|Technical analysis? Head-and-shoulders formations?! Resistance line breakouts?! Stochastics?! And just how "technical" is this technical analysis stuff, anyway? Do I need a computer? A modem? A live-in electrical engineer with an MBA? |
What is technical analysis, anyway? Many people are surprised to learn that technical analysis is based on the same economic fundamentals we learned back in school: supply and demand. While technical analysis can be as complicated as its better-known relative, fundamental analysis, the basic principles of technical analysis could not be simpler: when supply is low and demand is high, prices rise. On the other side, when supply is high and demand is low, prices fall. When both supply and demand are low -- or high, for that matter -- prices tend to stay in a range, bobbing a little higher or little lower, but not moving too much in either direction.
Got that? Congratulations! You are now a fully qualified technical analyst! Well, not quite. But if you keep the basics of supply and demand in mind as you continue to learn about technical analysis, you will find most technical analysis concepts easy to understand. In fact, don't be surprised if many ideas and strategies used by technical analysts sound as though they border on common sense after just a small amount of study.
Although many 21st-century technical analysts use complex and powerful computer programs such as TradeStation, MetaStock, Window on Wall Street, and others to enhance their analyses, the foundations for technical analysis were laid many years ago by Charles Henry Dow -- 19th-century economist, founder and first editor of The Wall Street Journal, and father of technical analysis as we know it today.
A NOT-SO-RANDOM WALK DOWN WALL STREET
Charles Dow (and, yes, he is the one who put the "Dow" in "Dow Jones") never wrote a book about his seminal observations on the stock market. But his thoughts -- based on 15 years of watching and charting share price movements in the market -- were published as a series of articles in The Wall Street Journal in 1901.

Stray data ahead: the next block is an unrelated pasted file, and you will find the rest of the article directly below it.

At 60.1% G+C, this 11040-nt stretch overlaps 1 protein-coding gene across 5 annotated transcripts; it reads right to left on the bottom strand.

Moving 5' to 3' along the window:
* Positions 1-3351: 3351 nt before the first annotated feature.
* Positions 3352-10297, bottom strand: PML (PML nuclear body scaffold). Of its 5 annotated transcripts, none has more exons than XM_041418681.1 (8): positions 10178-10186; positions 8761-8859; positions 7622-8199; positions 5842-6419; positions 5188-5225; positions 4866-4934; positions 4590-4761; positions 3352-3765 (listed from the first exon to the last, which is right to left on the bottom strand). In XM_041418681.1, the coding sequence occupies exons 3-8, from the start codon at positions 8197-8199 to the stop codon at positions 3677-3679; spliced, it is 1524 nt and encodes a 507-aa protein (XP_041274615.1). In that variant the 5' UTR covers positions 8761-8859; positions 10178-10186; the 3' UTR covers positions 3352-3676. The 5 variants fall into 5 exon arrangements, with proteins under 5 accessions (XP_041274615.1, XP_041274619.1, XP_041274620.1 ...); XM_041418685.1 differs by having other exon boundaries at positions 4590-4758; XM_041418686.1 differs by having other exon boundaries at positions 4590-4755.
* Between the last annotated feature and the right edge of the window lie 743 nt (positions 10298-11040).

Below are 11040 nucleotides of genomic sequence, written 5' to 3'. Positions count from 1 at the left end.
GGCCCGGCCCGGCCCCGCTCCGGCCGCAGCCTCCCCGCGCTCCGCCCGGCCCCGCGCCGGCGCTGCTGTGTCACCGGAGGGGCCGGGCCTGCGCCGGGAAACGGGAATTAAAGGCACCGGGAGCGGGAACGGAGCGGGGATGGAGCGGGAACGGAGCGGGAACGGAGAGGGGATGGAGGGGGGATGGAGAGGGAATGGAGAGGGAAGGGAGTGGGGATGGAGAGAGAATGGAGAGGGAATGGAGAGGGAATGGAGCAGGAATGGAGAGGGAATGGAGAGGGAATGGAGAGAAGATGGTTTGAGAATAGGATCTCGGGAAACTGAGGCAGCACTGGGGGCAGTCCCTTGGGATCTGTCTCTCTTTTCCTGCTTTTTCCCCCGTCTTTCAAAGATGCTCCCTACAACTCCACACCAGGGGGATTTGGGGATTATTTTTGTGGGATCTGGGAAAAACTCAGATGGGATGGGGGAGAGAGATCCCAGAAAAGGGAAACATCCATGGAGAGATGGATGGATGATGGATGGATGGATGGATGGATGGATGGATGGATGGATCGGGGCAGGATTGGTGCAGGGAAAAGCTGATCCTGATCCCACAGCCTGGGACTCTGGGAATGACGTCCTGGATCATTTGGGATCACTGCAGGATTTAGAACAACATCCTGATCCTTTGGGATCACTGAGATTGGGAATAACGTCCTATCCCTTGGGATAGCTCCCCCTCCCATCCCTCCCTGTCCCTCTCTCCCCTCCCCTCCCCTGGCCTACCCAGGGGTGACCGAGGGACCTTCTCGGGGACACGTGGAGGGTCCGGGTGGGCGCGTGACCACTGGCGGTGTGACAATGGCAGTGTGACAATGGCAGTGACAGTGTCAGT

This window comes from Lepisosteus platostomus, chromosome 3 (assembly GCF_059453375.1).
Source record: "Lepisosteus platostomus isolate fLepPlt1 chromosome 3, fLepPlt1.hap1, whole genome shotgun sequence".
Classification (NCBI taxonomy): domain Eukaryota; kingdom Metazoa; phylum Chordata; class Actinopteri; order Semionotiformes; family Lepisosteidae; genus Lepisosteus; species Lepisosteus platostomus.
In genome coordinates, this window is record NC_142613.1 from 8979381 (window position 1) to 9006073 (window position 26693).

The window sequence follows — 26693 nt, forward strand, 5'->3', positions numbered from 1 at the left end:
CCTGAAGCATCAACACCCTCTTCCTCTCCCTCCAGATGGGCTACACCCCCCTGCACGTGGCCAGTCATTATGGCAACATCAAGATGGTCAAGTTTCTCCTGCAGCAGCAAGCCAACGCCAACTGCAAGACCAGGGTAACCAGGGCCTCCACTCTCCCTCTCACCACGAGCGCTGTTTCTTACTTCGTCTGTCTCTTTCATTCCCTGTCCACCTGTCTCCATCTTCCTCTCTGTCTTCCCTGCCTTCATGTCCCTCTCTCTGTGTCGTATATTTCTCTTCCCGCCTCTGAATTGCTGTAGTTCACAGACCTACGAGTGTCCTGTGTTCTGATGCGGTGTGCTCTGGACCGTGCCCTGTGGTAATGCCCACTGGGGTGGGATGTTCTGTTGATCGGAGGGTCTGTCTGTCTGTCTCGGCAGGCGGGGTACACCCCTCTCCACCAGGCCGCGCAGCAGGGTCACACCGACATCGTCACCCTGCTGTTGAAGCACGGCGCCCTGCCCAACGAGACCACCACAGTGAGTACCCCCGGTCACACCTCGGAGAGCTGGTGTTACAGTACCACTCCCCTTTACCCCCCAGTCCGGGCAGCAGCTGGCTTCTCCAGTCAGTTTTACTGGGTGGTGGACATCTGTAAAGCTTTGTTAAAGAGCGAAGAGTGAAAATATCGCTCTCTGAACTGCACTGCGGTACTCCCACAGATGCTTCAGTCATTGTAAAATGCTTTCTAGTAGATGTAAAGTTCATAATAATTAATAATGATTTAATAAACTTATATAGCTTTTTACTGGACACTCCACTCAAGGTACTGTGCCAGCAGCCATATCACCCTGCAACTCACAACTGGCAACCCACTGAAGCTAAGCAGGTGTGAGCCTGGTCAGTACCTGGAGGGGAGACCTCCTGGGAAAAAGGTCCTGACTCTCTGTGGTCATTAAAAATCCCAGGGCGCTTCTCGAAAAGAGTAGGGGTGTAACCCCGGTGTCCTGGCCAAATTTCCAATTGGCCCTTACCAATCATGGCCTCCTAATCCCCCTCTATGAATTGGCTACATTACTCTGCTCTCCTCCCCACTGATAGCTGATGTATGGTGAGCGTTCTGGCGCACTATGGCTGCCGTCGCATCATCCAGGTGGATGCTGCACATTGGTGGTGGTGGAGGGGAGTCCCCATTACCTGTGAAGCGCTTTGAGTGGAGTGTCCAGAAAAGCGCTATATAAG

Dow realized that stock prices moved not so much by news reports on the facts about a company's prospects, but by the reaction to those facts (or even anticipation of those facts). This observation may seem self-evident in today's investing climate of online brokerages, real-time trading, and streaming stock quotes, but Dow's realization that the stock prices in the marketplace moved, essentially, on the hopes and fears of investors was a major breakthrough at the time, the implications of which are still being addressed today.
What does it mean when we hear that stock prices move based on the actions of market participants, not based on the news? Basically, it means that the rules of the stock market are subjective. What appears to be good news -- for example, the announcement of a merger or a new chief executive officer -- may trigger different reactions for different market participants, and thus a number of different effects on the stock market. For an investor, news that is likely to result in a rise in the stock price may indeed be good news. After all, the investor is acquiring shares for long-term capital appreciation, and rising stock prices contribute toward that goal. However, a trader -- whose view on the market may be much more short term -- may see that same rise in stock price as a great opportunity to sell shares and make a profit.
As far as Charles Dow was concerned, what would ultimately make the difference in whether the stock's price advanced (moved up) or declined (moved down) would be the relative strength of those who wanted to buy the stock -- thus creating demand and putting upward pressure on prices -- compared with the relative strength of those who wanted to sell the stock -- thus creating supply and putting downward pressure on prices.
This classic struggle between the bulls (buyers) and the bears (sellers) exists in every marketplace and is nowhere more pronounced than in the stock market. When you hear economists say that the US economy has been in a bull market since 1992, they mean that the buying pressure for stocks has been greater than the selling pressure for stocks, overall, since 1992. In Figure 1, you can see the relationship between the average investor and the stock market; the bull market that began in 1982 saw a marked buying pressure that continued until October 1987, gaining 240%, or 1,800 points.